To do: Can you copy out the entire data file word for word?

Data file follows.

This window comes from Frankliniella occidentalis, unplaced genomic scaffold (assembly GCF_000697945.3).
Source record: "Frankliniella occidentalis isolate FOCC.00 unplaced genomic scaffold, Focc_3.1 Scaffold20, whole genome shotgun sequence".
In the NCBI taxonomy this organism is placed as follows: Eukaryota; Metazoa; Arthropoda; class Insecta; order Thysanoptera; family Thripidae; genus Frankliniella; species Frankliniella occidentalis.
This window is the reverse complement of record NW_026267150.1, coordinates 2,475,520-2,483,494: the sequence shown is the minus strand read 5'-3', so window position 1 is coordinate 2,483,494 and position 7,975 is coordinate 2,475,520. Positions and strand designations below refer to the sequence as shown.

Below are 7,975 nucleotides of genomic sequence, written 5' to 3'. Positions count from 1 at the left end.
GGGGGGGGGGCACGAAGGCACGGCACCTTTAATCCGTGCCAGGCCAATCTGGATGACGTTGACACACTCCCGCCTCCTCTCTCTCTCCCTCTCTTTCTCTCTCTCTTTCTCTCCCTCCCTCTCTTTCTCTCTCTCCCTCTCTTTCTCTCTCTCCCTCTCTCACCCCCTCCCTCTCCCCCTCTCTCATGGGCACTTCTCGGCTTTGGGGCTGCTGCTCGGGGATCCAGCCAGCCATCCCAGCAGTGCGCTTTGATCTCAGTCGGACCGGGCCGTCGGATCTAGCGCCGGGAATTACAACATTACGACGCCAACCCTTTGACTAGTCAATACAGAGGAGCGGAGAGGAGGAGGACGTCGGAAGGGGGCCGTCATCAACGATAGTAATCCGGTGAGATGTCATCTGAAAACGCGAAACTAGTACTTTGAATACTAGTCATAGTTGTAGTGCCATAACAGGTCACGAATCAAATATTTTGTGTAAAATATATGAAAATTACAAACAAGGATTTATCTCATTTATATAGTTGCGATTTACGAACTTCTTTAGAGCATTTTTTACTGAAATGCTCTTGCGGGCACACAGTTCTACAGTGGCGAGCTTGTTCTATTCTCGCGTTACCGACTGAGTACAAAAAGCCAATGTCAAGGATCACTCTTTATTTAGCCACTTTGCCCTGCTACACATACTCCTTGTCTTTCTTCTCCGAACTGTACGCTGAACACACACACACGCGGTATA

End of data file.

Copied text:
This window comes from Frankliniella occidentalis, unplaced genomic scaffold (assembly GCF_000697945.3).
Source record: "Frankliniella occidentalis isolate FOCC.00 unplaced genomic scaffold, Focc_3.1 Scaffold20, whole genome shotgun sequence".
In the NCBI taxonomy this organism is placed as follows: Eukaryota; Metazoa; Arthropoda; class Insecta; order Thysanoptera; family Thripidae; genus Frankliniella; species Frankliniella occidentalis.
This window is the reverse complement of record NW_026267150.1, coordinates 2,475,520-2,483,494: the sequence shown is the minus strand read 5'-3', so window position 1 is coordinate 2,483,494 and position 7,975 is coordinate 2,475,520. Positions and strand designations below refer to the sequence as shown.

Below are 7,975 nucleotides of genomic sequence, written 5' to 3'. Positions count from 1 at the left end.
GGGGGGGGGGCACGAAGGCACGGCACCTTTAATCCGTGCCAGGCCAATCTGGATGACGTTGACACACTCCCGCCTCCTCTCTCTCTCCCTCTCTTTCTCTCTCTCTTTCTCTCCCTCCCTCTCTTTCTCTCTCTCCCTCTCTTTCTCTCTCTCCCTCTCTCACCCCCTCCCTCTCCCCCTCTCTCATGGGCACTTCTCGGCTTTGGGGCTGCTGCTCGGGGATCCAGCCAGCCATCCCAGCAGTGCGCTTTGATCTCAGTCGGACCGGGCCGTCGGATCTAGCGCCGGGAATTACAACATTACGACGCCAACCCTTTGACTAGTCAATACAGAGGAGCGGAGAGGAGGAGGACGTCGGAAGGGGGCCGTCATCAACGATAGTAATCCGGTGAGATGTCATCTGAAAACGCGAAACTAGTACTTTGAATACTAGTCATAGTTGTAGTGCCATAACAGGTCACGAATCAAATATTTTGTGTAAAATATATGAAAATTACAAACAAGGATTTATCTCATTTATATAGTTGCGATTTACGAACTTCTTTAGAGCATTTTTTACTGAAATGCTCTTGCGGGCACACAGTTCTACAGTGGCGAGCTTGTTCTATTCTCGCGTTACCGACTGAGTACAAAAAGCCAATGTCAAGGATCACTCTTTATTTAGCCACTTTGCCCTGCTACACATACTCCTTGTCTTTCTTCTCCGAACTGTACGCTGAACACACACACACGCGGTATA